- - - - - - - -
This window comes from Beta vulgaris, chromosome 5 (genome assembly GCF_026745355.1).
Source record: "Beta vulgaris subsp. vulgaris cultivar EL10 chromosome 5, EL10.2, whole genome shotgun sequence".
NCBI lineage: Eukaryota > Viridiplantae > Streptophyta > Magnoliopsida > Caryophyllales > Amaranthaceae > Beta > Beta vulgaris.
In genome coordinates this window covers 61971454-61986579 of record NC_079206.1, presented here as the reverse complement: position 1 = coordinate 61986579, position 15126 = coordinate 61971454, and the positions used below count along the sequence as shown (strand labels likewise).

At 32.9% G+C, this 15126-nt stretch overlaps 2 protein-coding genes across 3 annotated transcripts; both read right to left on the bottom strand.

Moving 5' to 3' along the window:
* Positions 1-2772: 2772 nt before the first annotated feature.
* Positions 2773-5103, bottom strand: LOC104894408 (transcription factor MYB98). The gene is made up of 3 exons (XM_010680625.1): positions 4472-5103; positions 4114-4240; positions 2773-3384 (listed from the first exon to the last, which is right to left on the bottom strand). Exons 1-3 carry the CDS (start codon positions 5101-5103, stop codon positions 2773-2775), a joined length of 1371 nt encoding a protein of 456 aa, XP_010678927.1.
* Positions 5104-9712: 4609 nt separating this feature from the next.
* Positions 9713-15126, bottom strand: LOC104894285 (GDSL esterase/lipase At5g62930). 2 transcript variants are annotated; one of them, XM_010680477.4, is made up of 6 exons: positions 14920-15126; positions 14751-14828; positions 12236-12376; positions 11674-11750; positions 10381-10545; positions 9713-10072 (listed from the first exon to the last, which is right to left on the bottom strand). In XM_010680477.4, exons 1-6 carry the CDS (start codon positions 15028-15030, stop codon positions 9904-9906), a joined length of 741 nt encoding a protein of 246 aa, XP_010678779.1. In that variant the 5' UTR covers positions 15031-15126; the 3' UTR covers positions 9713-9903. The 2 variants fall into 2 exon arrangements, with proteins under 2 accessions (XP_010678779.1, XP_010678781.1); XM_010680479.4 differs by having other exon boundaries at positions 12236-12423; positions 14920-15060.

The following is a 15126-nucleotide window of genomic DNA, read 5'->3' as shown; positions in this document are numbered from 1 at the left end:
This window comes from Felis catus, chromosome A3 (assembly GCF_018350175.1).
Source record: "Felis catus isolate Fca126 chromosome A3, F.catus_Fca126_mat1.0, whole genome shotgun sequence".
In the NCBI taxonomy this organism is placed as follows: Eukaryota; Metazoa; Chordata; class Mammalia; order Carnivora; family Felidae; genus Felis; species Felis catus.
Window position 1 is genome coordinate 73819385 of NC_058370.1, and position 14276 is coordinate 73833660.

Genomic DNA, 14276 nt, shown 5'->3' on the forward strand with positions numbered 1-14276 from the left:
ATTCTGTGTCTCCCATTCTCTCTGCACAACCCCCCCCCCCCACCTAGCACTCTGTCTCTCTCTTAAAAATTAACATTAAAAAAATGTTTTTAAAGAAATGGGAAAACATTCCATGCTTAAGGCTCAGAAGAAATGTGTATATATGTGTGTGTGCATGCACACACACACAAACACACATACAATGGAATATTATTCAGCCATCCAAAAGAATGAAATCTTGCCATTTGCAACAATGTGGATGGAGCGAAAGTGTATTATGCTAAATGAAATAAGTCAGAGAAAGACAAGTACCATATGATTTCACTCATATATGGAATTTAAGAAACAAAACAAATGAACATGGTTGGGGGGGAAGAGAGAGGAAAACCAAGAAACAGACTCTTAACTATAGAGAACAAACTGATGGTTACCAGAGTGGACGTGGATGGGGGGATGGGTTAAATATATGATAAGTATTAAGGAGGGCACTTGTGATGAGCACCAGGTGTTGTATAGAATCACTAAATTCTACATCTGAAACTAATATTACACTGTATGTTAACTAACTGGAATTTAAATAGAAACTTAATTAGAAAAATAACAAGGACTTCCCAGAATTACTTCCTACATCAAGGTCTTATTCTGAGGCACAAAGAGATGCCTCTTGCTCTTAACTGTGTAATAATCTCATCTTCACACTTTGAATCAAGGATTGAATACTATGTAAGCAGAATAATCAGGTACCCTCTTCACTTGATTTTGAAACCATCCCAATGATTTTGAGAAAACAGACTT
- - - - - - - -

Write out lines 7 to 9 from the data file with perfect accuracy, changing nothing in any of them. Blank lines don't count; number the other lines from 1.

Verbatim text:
* Positions 1-2772: 2772 nt before the first annotated feature.
* Positions 2773-5103, bottom strand: LOC104894408 (transcription factor MYB98). The gene is made up of 3 exons (XM_010680625.1): positions 4472-5103; positions 4114-4240; positions 2773-3384 (listed from the first exon to the last, which is right to left on the bottom strand). Exons 1-3 carry the CDS (start codon positions 5101-5103, stop codon positions 2773-2775), a joined length of 1371 nt encoding a protein of 456 aa, XP_010678927.1.
* Positions 5104-9712: 4609 nt separating this feature from the next.